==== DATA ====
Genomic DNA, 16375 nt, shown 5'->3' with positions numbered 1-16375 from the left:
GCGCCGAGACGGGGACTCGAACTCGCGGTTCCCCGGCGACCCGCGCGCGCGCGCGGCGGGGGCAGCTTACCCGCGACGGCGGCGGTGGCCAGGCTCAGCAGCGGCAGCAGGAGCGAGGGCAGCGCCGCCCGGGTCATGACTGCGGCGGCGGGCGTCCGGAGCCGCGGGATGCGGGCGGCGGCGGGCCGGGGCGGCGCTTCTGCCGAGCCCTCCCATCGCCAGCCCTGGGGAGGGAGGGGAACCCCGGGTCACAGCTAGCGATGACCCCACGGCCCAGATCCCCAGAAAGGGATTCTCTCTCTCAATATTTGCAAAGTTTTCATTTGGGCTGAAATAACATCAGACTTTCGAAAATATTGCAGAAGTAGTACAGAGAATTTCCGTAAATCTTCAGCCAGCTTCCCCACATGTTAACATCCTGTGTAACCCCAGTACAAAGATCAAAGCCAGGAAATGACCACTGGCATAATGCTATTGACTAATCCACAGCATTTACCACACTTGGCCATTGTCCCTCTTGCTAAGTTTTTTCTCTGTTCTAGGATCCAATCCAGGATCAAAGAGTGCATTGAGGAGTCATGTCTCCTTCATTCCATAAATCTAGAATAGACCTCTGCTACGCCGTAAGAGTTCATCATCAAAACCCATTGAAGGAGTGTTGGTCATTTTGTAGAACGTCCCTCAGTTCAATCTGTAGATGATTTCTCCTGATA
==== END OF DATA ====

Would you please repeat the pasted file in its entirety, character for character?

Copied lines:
Genomic DNA, 16375 nt, shown 5'->3' with positions numbered 1-16375 from the left:
GCGCCGAGACGGGGACTCGAACTCGCGGTTCCCCGGCGACCCGCGCGCGCGCGCGGCGGGGGCAGCTTACCCGCGACGGCGGCGGTGGCCAGGCTCAGCAGCGGCAGCAGGAGCGAGGGCAGCGCCGCCCGGGTCATGACTGCGGCGGCGGGCGTCCGGAGCCGCGGGATGCGGGCGGCGGCGGGCCGGGGCGGCGCTTCTGCCGAGCCCTCCCATCGCCAGCCCTGGGGAGGGAGGGGAACCCCGGGTCACAGCTAGCGATGACCCCACGGCCCAGATCCCCAGAAAGGGATTCTCTCTCTCAATATTTGCAAAGTTTTCATTTGGGCTGAAATAACATCAGACTTTCGAAAATATTGCAGAAGTAGTACAGAGAATTTCCGTAAATCTTCAGCCAGCTTCCCCACATGTTAACATCCTGTGTAACCCCAGTACAAAGATCAAAGCCAGGAAATGACCACTGGCATAATGCTATTGACTAATCCACAGCATTTACCACACTTGGCCATTGTCCCTCTTGCTAAGTTTTTTCTCTGTTCTAGGATCCAATCCAGGATCAAAGAGTGCATTGAGGAGTCATGTCTCCTTCATTCCATAAATCTAGAATAGACCTCTGCTACGCCGTAAGAGTTCATCATCAAAACCCATTGAAGGAGTGTTGGTCATTTTGTAGAACGTCCCTCAGTTCAATCTGTAGATGATTTCTCCTGATA